Archive for the ‘soil science’ Category

Quantifying biochar impact on soil

December 3, 2010

Discussions with IRRI gave some simple assumptions which can be used when assessing the impact of biochar addition on the soil.

If biochar analysis is available, then the impact of a known volume of biochar to soil can be calculated. For example, if one square metre of soil is amended with 4 kg of biochar (this is a 40 t/ha application rate), then we can assume that this represents 4% of the soil weight. This is because in 1 m at a 10 cm depth there is 100 litres of soil with an approximate bulk density of 1, which is 100 kg of soil. The properties of the biochar can then be assumed to be diluted in the soil at a 4% rate.

This assumption was then applied to the CEC (Cation Exchange Capacity) where rice husk biochar is added to the research farm soil in Siem Reap, Cambodia.
The soil has a CEC of 18.44 cmol+/kg
Biochar has a CEC of 44.5 cmol+/kg.

Therefore the CEC of the soil can be assumed to be raised to (18.44*0.96)+(44.51*0.04) = 19.48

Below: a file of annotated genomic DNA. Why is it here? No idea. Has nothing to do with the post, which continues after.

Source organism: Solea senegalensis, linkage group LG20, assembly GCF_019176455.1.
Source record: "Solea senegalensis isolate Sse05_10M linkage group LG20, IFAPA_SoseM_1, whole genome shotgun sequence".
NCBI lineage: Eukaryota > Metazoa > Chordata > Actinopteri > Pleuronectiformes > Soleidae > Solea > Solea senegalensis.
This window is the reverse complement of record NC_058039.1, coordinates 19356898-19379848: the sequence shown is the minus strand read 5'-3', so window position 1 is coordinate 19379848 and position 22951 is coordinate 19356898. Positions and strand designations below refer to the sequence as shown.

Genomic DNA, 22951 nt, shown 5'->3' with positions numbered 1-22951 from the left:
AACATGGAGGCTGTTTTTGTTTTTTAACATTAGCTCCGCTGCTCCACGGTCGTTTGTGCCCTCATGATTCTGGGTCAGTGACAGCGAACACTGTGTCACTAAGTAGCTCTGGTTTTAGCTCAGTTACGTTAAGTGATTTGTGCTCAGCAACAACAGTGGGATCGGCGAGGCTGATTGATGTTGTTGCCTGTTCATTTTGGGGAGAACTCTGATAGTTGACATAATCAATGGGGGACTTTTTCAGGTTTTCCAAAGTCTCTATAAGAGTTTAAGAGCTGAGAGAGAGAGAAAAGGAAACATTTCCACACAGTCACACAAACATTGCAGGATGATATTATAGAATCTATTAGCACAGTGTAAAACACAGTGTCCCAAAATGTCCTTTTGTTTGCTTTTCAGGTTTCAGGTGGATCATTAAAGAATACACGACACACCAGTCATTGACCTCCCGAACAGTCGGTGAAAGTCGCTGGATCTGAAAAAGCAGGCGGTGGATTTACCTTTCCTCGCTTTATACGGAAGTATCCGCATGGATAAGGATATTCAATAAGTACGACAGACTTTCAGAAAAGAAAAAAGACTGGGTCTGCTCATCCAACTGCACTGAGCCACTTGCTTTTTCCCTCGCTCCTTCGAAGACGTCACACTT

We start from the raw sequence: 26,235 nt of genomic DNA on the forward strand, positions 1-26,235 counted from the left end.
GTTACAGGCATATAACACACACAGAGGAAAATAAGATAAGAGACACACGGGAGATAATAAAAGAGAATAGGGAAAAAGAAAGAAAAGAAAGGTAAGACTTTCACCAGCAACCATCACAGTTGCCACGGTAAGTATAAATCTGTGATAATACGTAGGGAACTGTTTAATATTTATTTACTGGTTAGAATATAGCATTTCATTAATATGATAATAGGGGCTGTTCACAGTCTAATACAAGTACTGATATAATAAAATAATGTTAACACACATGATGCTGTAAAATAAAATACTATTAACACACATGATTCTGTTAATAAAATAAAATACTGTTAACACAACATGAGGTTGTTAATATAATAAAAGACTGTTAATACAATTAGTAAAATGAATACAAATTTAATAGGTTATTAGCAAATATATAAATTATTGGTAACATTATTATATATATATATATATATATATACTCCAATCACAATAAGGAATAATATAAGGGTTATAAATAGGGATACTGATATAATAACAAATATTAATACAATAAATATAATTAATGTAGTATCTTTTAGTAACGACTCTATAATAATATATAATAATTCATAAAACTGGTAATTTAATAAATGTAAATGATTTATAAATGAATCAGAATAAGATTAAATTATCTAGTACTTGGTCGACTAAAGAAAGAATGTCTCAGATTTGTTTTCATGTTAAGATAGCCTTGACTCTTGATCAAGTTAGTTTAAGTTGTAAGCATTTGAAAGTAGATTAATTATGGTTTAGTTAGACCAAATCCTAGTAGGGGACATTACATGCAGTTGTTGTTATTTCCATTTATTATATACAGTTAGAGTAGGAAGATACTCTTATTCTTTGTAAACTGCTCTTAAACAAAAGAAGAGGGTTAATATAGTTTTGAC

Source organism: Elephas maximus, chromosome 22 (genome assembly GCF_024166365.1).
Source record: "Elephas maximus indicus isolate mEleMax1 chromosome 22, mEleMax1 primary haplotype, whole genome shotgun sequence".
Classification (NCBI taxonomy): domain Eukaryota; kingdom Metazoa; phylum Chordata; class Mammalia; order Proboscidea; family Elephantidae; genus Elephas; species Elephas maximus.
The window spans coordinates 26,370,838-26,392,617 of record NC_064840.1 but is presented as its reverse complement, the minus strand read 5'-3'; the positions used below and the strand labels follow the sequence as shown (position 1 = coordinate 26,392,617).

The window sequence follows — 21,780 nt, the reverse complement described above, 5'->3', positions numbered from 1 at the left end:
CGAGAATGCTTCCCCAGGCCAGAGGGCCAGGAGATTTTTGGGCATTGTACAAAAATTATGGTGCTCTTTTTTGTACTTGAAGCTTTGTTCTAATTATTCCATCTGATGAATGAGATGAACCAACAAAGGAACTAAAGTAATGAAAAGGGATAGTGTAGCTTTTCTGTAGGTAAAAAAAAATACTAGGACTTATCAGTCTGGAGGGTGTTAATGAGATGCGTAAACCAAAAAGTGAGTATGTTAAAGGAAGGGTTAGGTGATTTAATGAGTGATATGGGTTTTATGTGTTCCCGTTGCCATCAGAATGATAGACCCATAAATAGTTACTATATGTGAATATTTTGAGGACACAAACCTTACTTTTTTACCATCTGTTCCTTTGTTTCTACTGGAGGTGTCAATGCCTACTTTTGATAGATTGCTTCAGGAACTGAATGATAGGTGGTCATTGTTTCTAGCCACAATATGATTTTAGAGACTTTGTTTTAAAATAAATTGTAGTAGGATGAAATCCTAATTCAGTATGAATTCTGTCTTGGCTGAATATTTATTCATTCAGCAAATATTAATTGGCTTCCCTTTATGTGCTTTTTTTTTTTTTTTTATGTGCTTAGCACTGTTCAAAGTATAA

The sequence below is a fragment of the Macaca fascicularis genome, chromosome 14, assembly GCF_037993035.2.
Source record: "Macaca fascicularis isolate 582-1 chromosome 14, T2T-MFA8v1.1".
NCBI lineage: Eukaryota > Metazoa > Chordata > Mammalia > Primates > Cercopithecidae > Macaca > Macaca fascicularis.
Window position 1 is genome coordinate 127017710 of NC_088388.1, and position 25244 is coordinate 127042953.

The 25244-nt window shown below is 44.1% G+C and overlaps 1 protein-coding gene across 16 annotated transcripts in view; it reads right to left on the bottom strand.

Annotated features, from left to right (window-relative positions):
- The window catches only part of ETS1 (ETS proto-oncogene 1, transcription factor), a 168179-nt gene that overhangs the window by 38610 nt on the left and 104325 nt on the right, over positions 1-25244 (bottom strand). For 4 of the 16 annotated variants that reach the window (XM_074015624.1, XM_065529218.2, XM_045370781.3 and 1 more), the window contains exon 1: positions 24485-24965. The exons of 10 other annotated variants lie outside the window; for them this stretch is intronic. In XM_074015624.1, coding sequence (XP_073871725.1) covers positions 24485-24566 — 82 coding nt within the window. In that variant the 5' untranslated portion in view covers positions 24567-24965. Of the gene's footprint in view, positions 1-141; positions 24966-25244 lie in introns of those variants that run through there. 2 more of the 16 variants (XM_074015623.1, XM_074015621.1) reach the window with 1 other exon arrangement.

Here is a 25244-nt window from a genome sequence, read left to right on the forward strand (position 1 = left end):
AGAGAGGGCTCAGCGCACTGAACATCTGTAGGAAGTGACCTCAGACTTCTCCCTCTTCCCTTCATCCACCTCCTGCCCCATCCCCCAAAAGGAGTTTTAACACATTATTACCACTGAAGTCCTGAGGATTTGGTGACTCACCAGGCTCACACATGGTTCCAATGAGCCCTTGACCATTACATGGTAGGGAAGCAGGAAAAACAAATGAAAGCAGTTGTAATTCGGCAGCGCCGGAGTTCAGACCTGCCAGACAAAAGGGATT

This is a rough assumption, and should not substitute using actual data, and it assumes that there are no interactions between the soil and the biochar which could influence the CEC of the soil.

Biochar application physically alters soil

June 17, 2010

The third cycle of crops grown in the pot trials at the Apsara farm were harvested today. The lettuce were grown for 28 days in the pots, after a 14 day germination period in growing treys.

Biochar is reported to improve soil structure, as it can alter porosity, particle size, infiltration, drainage and water storage capacity. The physical impact of biochar in the pot trial soil was easily identifiable; it was much easier to remove the plant from the pot and the soil from the roots of the lettuce. A dense structure like that of the unammended pot will reduce the ability of the air and water to move through the soil and will make it more difficult for the plant roots to propagate through the soil.

The pictures show the two of the amendments, the soil clods are visible in the left hand picture (T0) which does not have any amendments. The picture in the right shows the biochar (84t/ha equivalent addition), compost and sediment amended soil.

Un-amended soil after lettuce harvest in pot trials. 17.06.2010

Biochar amended soil after lettuce harvest in pot trials. 17.06.2010